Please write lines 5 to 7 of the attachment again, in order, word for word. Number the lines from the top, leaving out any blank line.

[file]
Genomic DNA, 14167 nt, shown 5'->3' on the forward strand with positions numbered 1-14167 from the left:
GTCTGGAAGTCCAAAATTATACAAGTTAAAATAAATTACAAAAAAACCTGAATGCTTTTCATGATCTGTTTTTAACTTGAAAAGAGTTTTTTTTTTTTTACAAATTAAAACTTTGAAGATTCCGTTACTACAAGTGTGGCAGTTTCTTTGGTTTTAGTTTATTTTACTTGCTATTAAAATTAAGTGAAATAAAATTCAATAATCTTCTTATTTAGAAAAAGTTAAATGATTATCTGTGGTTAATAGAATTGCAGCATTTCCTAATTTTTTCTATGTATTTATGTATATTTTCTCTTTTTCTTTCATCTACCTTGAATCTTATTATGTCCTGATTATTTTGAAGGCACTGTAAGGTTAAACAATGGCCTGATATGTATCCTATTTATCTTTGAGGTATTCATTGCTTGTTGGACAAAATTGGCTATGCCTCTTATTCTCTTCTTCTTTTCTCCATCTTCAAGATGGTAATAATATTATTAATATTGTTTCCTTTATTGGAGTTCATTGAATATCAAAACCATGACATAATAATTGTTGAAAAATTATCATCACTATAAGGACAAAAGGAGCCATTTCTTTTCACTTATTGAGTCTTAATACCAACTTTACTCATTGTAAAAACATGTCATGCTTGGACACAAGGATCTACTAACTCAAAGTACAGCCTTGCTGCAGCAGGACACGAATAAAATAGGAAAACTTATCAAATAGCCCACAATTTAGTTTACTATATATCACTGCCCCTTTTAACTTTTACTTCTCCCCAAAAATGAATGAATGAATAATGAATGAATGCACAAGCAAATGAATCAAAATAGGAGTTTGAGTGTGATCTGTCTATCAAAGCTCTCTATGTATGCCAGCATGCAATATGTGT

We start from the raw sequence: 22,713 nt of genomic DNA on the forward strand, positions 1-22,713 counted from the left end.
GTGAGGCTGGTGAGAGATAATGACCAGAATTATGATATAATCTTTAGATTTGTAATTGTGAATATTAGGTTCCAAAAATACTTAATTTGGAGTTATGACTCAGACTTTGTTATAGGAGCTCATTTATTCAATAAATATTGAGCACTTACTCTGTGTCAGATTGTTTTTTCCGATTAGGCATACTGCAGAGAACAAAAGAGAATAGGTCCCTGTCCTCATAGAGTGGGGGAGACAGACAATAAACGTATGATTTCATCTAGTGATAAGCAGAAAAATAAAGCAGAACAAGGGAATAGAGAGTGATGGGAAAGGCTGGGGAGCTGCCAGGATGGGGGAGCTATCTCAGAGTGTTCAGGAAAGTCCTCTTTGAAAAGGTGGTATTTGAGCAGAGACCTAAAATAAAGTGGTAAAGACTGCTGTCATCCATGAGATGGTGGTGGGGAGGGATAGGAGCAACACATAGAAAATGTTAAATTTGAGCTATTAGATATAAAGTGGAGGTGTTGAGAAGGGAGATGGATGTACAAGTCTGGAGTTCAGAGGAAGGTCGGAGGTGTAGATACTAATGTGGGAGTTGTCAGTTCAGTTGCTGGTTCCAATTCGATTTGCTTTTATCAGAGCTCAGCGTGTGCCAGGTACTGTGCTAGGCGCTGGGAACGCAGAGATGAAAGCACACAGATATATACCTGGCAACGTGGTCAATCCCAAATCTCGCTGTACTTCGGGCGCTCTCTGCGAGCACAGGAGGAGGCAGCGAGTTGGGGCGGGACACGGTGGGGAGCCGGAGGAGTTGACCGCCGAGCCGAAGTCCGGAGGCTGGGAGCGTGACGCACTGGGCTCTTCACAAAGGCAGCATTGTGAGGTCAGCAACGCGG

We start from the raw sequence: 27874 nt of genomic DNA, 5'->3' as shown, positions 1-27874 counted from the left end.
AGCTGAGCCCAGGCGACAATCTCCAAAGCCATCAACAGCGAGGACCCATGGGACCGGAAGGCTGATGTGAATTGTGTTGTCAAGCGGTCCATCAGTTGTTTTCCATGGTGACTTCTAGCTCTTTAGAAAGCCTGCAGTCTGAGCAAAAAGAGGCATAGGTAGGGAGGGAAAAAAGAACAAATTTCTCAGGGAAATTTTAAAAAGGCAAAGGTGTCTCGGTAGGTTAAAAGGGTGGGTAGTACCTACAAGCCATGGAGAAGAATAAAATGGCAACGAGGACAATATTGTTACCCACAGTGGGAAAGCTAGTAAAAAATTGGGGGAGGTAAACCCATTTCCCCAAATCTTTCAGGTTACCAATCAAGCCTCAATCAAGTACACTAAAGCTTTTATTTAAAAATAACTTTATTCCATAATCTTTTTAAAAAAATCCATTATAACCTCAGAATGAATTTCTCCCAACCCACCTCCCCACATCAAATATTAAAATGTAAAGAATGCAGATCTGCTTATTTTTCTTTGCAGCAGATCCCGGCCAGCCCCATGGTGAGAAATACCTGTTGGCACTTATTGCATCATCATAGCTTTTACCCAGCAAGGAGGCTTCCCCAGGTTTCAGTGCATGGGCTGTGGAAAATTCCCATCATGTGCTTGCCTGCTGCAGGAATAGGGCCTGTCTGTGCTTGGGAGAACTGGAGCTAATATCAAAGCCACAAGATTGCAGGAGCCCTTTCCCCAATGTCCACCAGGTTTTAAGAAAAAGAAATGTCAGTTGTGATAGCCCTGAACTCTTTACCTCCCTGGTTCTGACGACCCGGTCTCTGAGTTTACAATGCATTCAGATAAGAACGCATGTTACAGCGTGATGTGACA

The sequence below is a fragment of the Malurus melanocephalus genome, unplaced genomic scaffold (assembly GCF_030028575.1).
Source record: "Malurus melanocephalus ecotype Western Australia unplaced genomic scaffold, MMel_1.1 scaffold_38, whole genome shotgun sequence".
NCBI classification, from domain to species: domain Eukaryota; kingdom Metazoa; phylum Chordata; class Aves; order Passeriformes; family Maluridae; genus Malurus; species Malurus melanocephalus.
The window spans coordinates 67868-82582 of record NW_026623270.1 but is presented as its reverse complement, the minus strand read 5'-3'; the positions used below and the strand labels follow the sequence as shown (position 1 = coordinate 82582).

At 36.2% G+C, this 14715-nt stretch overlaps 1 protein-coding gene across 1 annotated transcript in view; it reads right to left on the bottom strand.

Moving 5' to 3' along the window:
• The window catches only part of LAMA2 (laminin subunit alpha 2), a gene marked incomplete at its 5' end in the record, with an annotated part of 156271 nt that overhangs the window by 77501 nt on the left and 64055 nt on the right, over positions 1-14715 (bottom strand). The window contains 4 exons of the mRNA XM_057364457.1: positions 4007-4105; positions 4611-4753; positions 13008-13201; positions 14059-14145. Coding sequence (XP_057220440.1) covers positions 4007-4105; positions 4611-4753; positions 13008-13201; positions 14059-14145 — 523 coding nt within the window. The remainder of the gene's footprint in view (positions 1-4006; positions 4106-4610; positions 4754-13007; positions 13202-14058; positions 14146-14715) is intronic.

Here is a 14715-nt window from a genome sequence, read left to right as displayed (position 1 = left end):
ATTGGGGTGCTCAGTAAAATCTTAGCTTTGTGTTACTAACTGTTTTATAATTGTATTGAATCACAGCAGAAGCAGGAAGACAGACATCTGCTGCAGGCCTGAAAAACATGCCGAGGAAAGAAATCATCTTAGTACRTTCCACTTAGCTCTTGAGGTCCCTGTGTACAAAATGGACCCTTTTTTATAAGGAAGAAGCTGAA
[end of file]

We start from the raw sequence: 27874 nt of genomic DNA, 5'->3' as shown, positions 1-27874 counted from the left end.
AGCTGAGCCCAGGCGACAATCTCCAAAGCCATCAACAGCGAGGACCCATGGGACCGGAAGGCTGATGTGAATTGTGTTGTCAAGCGGTCCATCAGTTGTTTTCCATGGTGACTTCTAGCTCTTTAGAAAGCCTGCAGTCTGAGCAAAAAGAGGCATAGGTAGGGAGGGAAAAAAGAACAAATTTCTCAGGGAAATTTTAAAAAGGCAAAGGTGTCTCGGTAGGTTAAAAGGGTGGGTAGTACCTACAAGCCATGGAGAAGAATAAAATGGCAACGAGGACAATATTGTTACCCACAGTGGGAAAGCTAGTAAAAAATTGGGGGAGGTAAACCCATTTCCCCAAATCTTTCAGGTTACCAATCAAGCCTCAATCAAGTACACTAAAGCTTTTATTTAAAAATAACTTTATTCCATAATCTTTTTAAAAAAATCCATTATAACCTCAGAATGAATTTCTCCCAACCCACCTCCCCACATCAAATATTAAAATGTAAAGAATGCAGATCTGCTTATTTTTCTTTGCAGCAGATCCCGGCCAGCCCCATGGTGAGAAATACCTGTTGGCACTTATTGCATCATCATAGCTTTTACCCAGCAAGGAGGCTTCCCCAGGTTTCAGTGCATGGGCTGTGGAAAATTCCCATCATGTGCTTGCCTGCTGCAGGAATAGGGCCTGTCTGTGCTTGGGAGAACTGGAGCTAATATCAAAGCCACAAGATTGCAGGAGCCCTTTCCCCAATGTCCACCAGGTTTTAAGAAAAAGAAATGTCAGTTGTGATAGCCCTGAACTCTTTACCTCCCTGGTTCTGACGACCCGGTCTCTGAGTTTACAATGCATTCAGATAAGAACGCATGTTACAGCGTGATGTGACA

The sequence below is a fragment of the Malurus melanocephalus genome, unplaced genomic scaffold (assembly GCF_030028575.1).